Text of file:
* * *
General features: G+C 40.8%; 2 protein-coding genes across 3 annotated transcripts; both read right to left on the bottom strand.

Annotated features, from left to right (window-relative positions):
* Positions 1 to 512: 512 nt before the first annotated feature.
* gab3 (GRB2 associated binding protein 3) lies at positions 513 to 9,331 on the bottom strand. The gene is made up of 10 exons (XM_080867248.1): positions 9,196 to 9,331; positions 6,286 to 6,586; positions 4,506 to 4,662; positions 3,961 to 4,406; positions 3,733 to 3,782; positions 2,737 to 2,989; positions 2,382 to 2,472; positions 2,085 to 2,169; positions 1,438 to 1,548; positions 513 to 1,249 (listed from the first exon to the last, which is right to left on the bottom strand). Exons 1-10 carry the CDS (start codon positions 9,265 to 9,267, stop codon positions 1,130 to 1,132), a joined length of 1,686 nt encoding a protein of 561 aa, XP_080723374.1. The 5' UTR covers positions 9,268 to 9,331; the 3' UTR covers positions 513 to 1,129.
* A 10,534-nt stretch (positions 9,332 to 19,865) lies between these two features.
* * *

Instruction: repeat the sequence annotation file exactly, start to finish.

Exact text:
General features: G+C 40.8%; 2 protein-coding genes across 3 annotated transcripts; both read right to left on the bottom strand.

Annotated features, from left to right (window-relative positions):
* Positions 1 to 512: 512 nt before the first annotated feature.
* gab3 (GRB2 associated binding protein 3) lies at positions 513 to 9,331 on the bottom strand. The gene is made up of 10 exons (XM_080867248.1): positions 9,196 to 9,331; positions 6,286 to 6,586; positions 4,506 to 4,662; positions 3,961 to 4,406; positions 3,733 to 3,782; positions 2,737 to 2,989; positions 2,382 to 2,472; positions 2,085 to 2,169; positions 1,438 to 1,548; positions 513 to 1,249 (listed from the first exon to the last, which is right to left on the bottom strand). Exons 1-10 carry the CDS (start codon positions 9,265 to 9,267, stop codon positions 1,130 to 1,132), a joined length of 1,686 nt encoding a protein of 561 aa, XP_080723374.1. The 5' UTR covers positions 9,268 to 9,331; the 3' UTR covers positions 513 to 1,129.
* A 10,534-nt stretch (positions 9,332 to 19,865) lies between these two features.